Figure 40: BRT Service Scenario III: Trunk-feeder on KeNHA Infrastructure + CBD

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Additionally,aswithScenarioI,severaladditionaltransferfacilitieswouldberequiredinandaroundtheCBD
inordertofacilitatethetransferbetweentheNdovuCorridorandfutureBRTcorridors.
InScenarioIII,wedidnotincludethemataturoutesthatcurrentlycomeinfromLangataRoad.Thisisbecause
LangataRoadistoocongestedtoprovideareliableBRTfeederservice.Weconsideredasanalternative,
includingfullBRTinfrastructureonLangataRoadinthisscenariosothatfeederservicescouldbypassthis
congestion.However,LangataRoadissoclosetotheCBDandthetimepenaltytopassengerscomingfrom
LangataRoadimposedbyatransfertothetrunkrouteforsuchashortdistanceistoogreatandcannotbe
justifiedbyprovidingafeederservice.Instead,themataturouteswhichcurrentlyuseLangataRoadandturn
ontoA104willcontinueastheycurrentlyaretoday.ThiswillreducethenumberofpassengersusingtheBRT
andwillmeanmorematatusonA104inthesegmentbetweenLangataRoadandtheCBD.Forasimilar
reason,RoutesB11&B12,whichalsoturnoffofA104atadistanceneartheCBD,wereeliminatedaswell.
ScenarioIIIlosespassengerstononBRTroutesbecauseofthetransferrequired.Forexample,passengerswho
aregoingtotheairportfromtheCBDwilltravelsouthoneitherroutesB34,B33U,B33Fbutwillhavetomake
atransfertoafeederroute(F34)tocompletetheirtrip.Alternatively,mataturoute34JKIAcircumventsthisby
travellingfromtheCBDalongJogooRoadanddoesnotrequirepassengerstotransfer.Despitethefaster
speedsontheBRT,the34JKIAisstillashortertripanddoesntrequireatransfer.
DATA MODEL
Veh
Route
type
B1
Artic
B2
Artic
TOTAL
DATA MODEL
Veh
Route
type
F105
Std
F11
Std
F110A
Std
F110B
Std
F12
Std
F23
Std
F30
Std
F33
Std
F33F
Std
F33U
Std
F34
Std
F48
Std
TOTAL

Length
(km)
35.6
35.6
71

MODEL RESULTS
Run time
(min)
Boarding
91.01
21 123
73.01
12 296
164
33 419

Pax
km
112 358
95 191
207 549

Pax
hours
4 797
3 229
8 026

Max
volume
6 375
4 157

Max
load
1.99
1.52

Freq
39.8
26.0

Hdwy
(min)
1.5
2.3

Length
(km)
29.8
9.5
39.2
18.4
9.3
6.9
14.6
2.3
12.1
27.0
15.2
13.0
197

MODEL RESULTS
Run time
(min)
Boarding
126.7
7 254
53.9
1 568
115.9
1 687
54.8
1 033
71.8
114
18.6
3 111
50.9
2 140
5.9
2 354
83.9
1 376
165.2
1 544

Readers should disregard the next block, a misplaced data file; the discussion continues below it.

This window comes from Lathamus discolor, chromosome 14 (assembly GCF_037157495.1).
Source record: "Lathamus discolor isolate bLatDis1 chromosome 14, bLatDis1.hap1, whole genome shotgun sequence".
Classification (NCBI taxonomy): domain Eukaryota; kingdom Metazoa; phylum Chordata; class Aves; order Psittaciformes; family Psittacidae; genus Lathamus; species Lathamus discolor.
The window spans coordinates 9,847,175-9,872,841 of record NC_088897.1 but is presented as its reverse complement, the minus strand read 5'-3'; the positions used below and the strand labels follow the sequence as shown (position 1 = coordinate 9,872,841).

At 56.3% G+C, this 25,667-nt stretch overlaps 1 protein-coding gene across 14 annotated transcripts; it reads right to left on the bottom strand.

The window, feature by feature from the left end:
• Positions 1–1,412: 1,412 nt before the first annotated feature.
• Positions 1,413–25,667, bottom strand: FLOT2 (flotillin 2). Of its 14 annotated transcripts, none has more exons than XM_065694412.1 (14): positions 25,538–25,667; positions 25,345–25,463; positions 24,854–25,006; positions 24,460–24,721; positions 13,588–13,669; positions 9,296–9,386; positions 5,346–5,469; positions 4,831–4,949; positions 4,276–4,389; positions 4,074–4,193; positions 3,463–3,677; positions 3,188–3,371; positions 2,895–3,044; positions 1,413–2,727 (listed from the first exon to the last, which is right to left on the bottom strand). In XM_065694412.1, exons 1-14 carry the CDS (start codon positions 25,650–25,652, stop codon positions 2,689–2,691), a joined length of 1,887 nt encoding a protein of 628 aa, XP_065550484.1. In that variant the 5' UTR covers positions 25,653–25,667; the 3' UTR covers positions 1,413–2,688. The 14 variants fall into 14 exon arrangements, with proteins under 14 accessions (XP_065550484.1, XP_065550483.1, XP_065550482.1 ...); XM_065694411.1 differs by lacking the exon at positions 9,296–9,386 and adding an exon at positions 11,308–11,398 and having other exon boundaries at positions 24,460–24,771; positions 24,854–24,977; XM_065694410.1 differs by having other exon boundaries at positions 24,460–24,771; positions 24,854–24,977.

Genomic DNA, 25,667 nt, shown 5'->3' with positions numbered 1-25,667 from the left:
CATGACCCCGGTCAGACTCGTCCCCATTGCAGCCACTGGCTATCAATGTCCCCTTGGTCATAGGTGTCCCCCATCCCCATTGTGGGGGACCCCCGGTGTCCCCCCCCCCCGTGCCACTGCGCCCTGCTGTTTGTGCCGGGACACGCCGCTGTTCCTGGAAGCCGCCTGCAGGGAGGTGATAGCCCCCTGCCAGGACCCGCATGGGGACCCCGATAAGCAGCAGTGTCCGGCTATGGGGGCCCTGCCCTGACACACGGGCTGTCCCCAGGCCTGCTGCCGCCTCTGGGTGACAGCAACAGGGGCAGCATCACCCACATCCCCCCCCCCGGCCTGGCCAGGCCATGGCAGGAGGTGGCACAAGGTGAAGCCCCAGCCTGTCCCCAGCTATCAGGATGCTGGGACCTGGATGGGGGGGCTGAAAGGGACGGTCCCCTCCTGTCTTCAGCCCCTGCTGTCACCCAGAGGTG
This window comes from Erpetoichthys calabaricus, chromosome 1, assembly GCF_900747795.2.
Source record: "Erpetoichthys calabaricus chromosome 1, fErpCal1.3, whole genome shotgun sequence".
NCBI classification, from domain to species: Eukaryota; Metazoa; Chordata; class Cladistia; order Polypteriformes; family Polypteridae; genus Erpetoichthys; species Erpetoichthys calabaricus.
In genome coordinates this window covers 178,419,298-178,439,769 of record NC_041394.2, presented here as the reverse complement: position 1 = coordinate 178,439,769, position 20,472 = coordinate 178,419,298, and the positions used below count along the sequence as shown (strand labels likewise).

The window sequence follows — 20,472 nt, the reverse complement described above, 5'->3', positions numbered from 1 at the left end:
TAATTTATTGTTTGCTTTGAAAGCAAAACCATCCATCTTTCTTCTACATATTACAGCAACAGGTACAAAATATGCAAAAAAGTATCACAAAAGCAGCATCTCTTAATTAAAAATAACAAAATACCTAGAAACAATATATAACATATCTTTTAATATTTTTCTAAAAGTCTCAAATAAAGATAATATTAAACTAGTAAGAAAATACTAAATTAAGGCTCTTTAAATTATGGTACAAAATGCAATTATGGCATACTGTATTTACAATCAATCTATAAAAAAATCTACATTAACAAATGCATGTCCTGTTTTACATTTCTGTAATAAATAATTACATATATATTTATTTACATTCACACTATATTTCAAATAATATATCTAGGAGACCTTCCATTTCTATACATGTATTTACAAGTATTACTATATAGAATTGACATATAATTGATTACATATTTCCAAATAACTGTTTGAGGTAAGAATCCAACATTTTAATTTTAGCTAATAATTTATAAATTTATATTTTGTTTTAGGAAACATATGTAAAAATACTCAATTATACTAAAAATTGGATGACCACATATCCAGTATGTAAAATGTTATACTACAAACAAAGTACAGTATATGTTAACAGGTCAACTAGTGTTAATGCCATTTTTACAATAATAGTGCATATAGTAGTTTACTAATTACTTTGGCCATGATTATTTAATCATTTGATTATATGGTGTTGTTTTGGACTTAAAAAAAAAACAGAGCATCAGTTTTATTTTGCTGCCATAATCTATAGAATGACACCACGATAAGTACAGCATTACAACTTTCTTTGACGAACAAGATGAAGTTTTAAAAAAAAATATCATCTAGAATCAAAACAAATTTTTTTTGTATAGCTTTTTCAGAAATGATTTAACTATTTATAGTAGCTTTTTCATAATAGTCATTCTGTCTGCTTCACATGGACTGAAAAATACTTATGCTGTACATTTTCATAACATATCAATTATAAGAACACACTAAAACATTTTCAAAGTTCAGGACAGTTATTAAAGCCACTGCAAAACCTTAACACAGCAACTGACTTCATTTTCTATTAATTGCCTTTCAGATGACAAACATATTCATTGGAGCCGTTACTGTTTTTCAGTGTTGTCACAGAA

54.0
121
105.3
2 366
907
24 668

Pax
km
74 773
4 535
23 559
7 544
217
10 645
9 706
2 636
4 393
11 939
479
12 203
162 628

Pax
hours
5 223
467
924
310
29
528
595
182
487
1 096
34
1 619
11 493

Max
volume
4 348
950
967
650
54
2 481
1 227
1 716
714
937
121
1 966

Max
load
4.03
0.35
1.07
0.60
0.02
0.92
0.45
0.64
0.53
0.69
0.04
2.91

Freq
48.3
10.6
10.7
7.2
4.0
27.6
13.6
19.1
7.9
10.4
1.3
21.8

Hdwy
(min)
1.2
5.7
5.6
8.3
15.0
2.2
4.4
3.1
7.6
5.8
44.6
2.7

Fleet
61
32
93

Fleet
102
10
21
7
5
9
12
2
12
29
2
39
250

Table 9: Results of Scenario III

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Page62

Thisscenarioresultedin32,574AMpeakhourpassengersand297,000dailypassengers.Afleetof343buses,
with93articulatedbusesand250standardbusesisrequired.
5.5.6

Scenario IV: Direct services on KeNHA Infrastructure + CBD (Infrastructure Scenario 3)

ThisscenarioissimilartotheScenarioIIIbutincludesdirectservicesratherthantrunkfeederservices.Again,
asinScenarioIII,BRTservicesthatturnontothecorridorfromLangataRoadwerenotincluded.Thelackof
BRTinfrastructureonLangataRoadwouldtoodrasticallyaffecttheoperationofBRTservicesonLangata.This
scenario,therefore,performsbetter,intermsofoveralltriptime,ifthoseservicesarenotincludedintheBRT
serviceplanandkeptasmataturoutes.Thereare12BRTroutesinthisscenario.

Figure 41: BRT Service Scenario IV: Direct services on KeNHA Infrastructure + CBD

Becausethisisadirectservicesscenario,transferterminalsarenotrequired,eithertodayorforconnection
withfutureBRTcorridors.

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Page63

DATA MODEL
Veh
Route
type
B105X
Artic
B11
Std
B110A
Artic
B110B
Std
B12
Std
B23
Artic
B30
Artic
B33
Artic
B33F
Std
B33U
Std
B34
Std
B48
Artic
TOTAL

Length
(km)
43.2
14.6
61.5
41.7
16.5
21.3
32.1
23.1
35.4
49.4
38.4
28.1
405

MODEL RESULTS
Run time
(min)
Boarding
161.96
9 882
67.49
1 948
168.62
4 224
113.61
1 423
84.10
870
47.58
3 539
77.48
4 120
57.83
5 552
143.13
3 293
232.41
3 528
112.28
3 178
143.53
4 769
1410
46 326

Pax
km
112 985
6 421
58 074
10 969
1 934
30 080
29 743
44 159
27 637
20 737
28 896
44 813
416 448

Pax
hours
6 671
552
2 114
445
147
1 155
1 093
1 811
1 524
1 497
1 256
3 652
21 916

Max
volume
4 153
986
1 811
517
289
2 581
2 539
2 834
1 367
786
1 356
3 388

Max
load
0.87
0.37
0.38
0.19
0.11
0.54
0.53
0.59
0.51
0.29
0.50
0.71

Freq
26.0
11.0
11.3
5.7
3.2
16.1
15.9
17.7
15.2
8.7
15.1
21.2

Hdwy
(min)
2.3
5.5
5.3
10.4
18.7
3.7
3.8
3.4
4.0
6.9
4.0
2.8

Fleet
71
13
32
11
5
13
21
18
37
34
29
51
335

Table 10: Results of Scenario IV

ThetotalnumberofAMpeakhour passengersinthisscenarioisapproximately41,000andthetotalnumber
ofdailypassengersisapproximately369,000passengersperday.Thisscenariorequiresafleetof335buses,